The Insider: RAs facilitate community building

Rider University’s Statement of Community Values was adopted in 2001. This article and photo illustration highlights one of the eight principles. This is the first column in a series that will examine whether these missions are upheld.By Jetty Hartsky
At 7 a.m., draped in pajamas and my hair a mess, I walk to the hall office in my fuzzy pink slippers to finish a night of duty. I reset the office phone and return the block to its rightful place. I mosey back up the stairs to dress and hurriedly gather my books. On the way, one of my residents asks me a bubbly question, and even though it’s early, I respond cheerfully. As a Resident Adviser (RA), its my mandate to see that no one roams these halls a stranger. As a community, we can look to the Community Values Statement to see which principles strive to unite us all. On my quest to fulfill the second mission, I continue with my day.

I rush to appear half-decent and half-prompt to class. The professor asks the class about a campus event that I received a voicemail about earlier that day. I instinctively resist the temptation to blurt out the information and instead wait to see if anyone says anything first. I give in and tell the professor what I know. I appear as a Ms. Know-it-all, but that is far from the truth.

Later, I report to a staff meeting and disclose my plans for future programs. I discuss what I have learned about my residents through living and interacting with them. Returning to my room, I realize that it is 9:30 p.m. and I still have not touched a smidgen of my homework. I think to myself, I have plenty of time, since I don’t have class until mid-morning. However, at this hour, plowing through two acts of Shakespeare is not my cup of tea. Although I am tempted to become a hermit in the midst of my work, I open my door. I want my residents to feel welcome.

I have seen many relationships nourished within my community members. Paper slips lie on my desk containing interesting facts about my residents. Perusing through them, I find that there are similar interests and distastes among them. Future programs will surely incorporate these things. Last year, I wanted my residents to see the scope of opportunities that college life offers. More specifically, I wanted my female residents to know that there was more to experience, other than social events, clubs and organizations. I hosted a program that focused on the fact that maintenance of one’s self-image, electronic-image, networking abilities and career opportunities can begin now. About 20 people attended my program, “College Life: It’s Your Life,” and I was honored with the Residence Life Program of the Year Award. After the program, as a newly formed group of motivated, career-minded young women, these residents felt a special connection with one another. They had the opportunity to make a few more faces familiar.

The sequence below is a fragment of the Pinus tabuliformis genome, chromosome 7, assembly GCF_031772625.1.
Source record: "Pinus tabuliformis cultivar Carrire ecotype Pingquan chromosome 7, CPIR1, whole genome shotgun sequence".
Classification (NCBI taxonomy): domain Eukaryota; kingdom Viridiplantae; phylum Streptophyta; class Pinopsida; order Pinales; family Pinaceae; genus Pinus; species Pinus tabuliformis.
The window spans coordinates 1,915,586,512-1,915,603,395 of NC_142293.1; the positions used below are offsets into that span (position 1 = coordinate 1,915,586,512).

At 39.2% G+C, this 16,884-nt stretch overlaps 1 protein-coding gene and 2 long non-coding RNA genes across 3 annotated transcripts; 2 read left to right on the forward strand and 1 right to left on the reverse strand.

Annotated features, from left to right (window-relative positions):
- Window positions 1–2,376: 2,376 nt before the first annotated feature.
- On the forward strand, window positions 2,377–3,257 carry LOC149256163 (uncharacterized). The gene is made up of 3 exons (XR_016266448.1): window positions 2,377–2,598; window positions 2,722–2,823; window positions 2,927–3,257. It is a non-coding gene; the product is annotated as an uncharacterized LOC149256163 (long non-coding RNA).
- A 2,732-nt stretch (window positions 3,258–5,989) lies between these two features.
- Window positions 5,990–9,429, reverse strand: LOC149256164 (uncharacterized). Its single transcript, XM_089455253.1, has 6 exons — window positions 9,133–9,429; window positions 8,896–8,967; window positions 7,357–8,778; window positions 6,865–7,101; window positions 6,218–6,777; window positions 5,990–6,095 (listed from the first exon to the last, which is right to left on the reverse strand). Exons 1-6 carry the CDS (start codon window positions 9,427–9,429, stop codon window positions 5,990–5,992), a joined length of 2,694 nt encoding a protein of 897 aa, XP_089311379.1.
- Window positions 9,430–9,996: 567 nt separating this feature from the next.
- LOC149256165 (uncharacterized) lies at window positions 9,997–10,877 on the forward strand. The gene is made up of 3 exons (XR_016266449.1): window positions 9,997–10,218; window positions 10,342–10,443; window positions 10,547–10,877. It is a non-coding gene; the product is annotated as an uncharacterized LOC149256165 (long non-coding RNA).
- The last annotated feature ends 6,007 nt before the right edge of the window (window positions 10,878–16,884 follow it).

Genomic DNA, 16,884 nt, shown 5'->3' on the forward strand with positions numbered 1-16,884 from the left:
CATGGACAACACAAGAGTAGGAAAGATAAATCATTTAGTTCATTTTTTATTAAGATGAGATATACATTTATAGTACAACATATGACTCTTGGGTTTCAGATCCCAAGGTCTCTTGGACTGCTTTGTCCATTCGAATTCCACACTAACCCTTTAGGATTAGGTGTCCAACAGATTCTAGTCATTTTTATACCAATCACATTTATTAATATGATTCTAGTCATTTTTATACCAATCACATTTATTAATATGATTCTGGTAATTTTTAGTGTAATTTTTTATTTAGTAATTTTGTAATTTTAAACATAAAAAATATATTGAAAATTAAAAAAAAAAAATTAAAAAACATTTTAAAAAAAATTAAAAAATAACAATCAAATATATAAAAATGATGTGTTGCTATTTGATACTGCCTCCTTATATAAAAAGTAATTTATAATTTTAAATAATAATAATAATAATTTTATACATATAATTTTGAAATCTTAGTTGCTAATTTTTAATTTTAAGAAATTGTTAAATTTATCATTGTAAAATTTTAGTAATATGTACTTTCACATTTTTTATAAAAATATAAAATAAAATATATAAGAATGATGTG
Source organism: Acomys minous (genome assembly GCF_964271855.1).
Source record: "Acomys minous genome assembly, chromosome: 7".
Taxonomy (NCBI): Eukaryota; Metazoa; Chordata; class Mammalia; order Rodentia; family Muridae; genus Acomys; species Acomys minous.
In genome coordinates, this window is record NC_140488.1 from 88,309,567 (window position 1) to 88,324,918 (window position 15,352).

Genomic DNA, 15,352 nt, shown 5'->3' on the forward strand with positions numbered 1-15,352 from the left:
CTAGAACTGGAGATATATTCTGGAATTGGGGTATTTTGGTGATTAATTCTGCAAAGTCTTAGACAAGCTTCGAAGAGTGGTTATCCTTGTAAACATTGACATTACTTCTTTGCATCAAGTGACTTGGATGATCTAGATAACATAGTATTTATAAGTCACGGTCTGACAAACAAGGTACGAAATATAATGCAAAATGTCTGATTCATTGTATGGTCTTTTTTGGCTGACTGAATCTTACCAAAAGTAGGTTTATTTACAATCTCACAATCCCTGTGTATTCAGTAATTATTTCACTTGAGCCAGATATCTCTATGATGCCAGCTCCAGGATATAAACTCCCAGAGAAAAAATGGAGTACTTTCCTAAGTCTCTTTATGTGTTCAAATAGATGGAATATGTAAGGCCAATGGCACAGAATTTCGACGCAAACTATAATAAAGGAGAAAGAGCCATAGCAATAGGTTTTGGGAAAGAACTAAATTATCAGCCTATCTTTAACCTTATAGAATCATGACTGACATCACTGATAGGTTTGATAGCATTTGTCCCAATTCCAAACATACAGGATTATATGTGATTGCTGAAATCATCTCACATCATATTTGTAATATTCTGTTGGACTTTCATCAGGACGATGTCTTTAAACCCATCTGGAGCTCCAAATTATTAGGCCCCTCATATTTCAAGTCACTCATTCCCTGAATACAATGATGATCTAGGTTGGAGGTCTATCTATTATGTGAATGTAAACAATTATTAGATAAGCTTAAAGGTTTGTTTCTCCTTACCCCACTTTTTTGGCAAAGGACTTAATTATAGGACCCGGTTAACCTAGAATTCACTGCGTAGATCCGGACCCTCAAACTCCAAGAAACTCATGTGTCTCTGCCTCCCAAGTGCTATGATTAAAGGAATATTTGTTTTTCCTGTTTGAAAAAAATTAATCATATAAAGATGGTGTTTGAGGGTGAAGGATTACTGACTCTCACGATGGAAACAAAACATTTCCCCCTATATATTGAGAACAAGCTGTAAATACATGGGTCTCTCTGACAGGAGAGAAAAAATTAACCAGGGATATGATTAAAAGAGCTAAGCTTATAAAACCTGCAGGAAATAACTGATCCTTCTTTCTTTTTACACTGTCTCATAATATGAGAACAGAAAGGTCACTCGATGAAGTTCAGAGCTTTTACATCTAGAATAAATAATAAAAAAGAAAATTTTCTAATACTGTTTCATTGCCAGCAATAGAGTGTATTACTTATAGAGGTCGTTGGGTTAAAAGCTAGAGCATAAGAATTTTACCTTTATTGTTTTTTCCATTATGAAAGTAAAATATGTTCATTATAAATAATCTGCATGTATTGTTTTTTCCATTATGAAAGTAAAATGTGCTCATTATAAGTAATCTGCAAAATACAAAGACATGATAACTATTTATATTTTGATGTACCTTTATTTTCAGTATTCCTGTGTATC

Programming helps to acquaint people with one another. I use programming to reinforce that no one roams these halls a stranger. The community I live in is building itself, and I am a mere observer and supporter. When closed doors mark residence halls, how does one engineer a community? If the goal is to build community, what can one do in the face of disunity? Be available, be receptive and go out of your way to facilitate connections.

Having better things to do than to be chums with their neighbors, many say that they do not want to be bothered. I challenge this. Wouldn’t it be nice to be acquainted enough with your neighbors that if you sneezed in the bathroom, the person next to you would actually say, “Bless You?” If your hands were full, wouldn’t it be helpful if someone opened a door for you? This is what a community does; it takes care of its members in the simplest of ways.

As John Donne, an English poet, wrote, “No man is an island, entire of itself; every man is a piece of the continent, a part of the main.” In short, we exist as a landscape of people. Everything done, or not done, has an effect on someone else.

Do we have tunnel vision? Or will we accept this? What can unite us? I chose the RA position because I wanted to be there for my peers. The other RAs on campus and I work to ensure that no one roams these halls a stranger.

This is the first column in a series that will take a critical look at the fulfillment of the Community Values Statement.

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